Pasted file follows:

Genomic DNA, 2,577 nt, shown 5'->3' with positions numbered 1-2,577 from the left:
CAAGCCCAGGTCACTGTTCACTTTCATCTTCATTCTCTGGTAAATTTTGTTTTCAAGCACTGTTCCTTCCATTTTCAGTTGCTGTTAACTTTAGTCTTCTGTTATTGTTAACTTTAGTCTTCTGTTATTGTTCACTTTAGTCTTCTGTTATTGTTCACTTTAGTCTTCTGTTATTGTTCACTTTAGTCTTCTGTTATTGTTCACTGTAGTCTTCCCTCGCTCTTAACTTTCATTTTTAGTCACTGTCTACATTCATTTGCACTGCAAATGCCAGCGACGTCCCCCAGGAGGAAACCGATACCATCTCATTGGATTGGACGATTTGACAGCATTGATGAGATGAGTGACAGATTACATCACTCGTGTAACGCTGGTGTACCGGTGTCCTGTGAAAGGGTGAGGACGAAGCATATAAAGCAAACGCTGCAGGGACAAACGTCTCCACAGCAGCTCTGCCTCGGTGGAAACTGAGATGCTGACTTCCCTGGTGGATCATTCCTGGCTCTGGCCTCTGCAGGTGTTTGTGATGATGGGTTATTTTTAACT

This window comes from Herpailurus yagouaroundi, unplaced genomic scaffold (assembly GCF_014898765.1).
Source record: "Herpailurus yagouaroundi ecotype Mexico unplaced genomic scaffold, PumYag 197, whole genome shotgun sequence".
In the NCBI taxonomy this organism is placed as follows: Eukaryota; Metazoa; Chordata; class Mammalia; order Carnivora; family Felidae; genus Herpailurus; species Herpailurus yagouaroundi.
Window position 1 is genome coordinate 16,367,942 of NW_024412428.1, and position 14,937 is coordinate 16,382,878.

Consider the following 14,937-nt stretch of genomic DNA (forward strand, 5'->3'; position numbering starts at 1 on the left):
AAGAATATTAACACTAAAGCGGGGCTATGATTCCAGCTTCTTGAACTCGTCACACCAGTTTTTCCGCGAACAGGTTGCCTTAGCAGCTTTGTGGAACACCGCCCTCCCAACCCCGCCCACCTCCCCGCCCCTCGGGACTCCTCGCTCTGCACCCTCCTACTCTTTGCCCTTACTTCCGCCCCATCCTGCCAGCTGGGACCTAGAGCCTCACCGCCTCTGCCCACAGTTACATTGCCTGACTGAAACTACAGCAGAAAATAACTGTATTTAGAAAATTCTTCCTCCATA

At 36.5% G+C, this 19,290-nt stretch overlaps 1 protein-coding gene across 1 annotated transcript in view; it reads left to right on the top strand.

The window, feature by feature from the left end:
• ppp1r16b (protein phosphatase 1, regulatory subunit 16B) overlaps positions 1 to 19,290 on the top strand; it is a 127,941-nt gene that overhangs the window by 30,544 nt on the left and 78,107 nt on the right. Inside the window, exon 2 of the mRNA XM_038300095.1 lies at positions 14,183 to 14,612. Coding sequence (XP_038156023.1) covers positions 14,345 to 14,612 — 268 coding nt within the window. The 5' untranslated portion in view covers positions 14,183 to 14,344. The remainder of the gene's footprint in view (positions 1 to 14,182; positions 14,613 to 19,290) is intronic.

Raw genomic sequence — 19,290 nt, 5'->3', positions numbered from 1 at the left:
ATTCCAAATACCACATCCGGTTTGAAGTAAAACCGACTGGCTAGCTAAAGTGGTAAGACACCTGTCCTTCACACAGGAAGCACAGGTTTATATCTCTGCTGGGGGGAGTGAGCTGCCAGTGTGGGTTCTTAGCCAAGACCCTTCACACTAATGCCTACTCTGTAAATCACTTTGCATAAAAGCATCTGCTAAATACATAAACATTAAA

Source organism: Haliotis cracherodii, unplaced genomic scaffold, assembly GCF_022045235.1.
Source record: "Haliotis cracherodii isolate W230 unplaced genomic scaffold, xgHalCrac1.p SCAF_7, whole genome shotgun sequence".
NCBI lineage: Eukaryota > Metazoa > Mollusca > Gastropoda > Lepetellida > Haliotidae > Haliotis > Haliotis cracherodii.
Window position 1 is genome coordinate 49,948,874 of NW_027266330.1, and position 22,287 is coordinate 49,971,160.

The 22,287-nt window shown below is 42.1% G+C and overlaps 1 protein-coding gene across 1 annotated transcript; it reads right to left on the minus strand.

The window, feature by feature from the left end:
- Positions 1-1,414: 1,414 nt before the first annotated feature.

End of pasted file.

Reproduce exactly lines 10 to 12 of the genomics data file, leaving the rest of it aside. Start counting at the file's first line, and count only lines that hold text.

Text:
The window, feature by feature from the left end:
• ppp1r16b (protein phosphatase 1, regulatory subunit 16B) overlaps positions 1 to 19,290 on the top strand; it is a 127,941-nt gene that overhangs the window by 30,544 nt on the left and 78,107 nt on the right. Inside the window, exon 2 of the mRNA XM_038300095.1 lies at positions 14,183 to 14,612. Coding sequence (XP_038156023.1) covers positions 14,345 to 14,612 — 268 coding nt within the window. The 5' untranslated portion in view covers positions 14,183 to 14,344. The remainder of the gene's footprint in view (positions 1 to 14,182; positions 14,613 to 19,290) is intronic.

Raw genomic sequence — 19,290 nt, 5'->3', positions numbered from 1 at the left: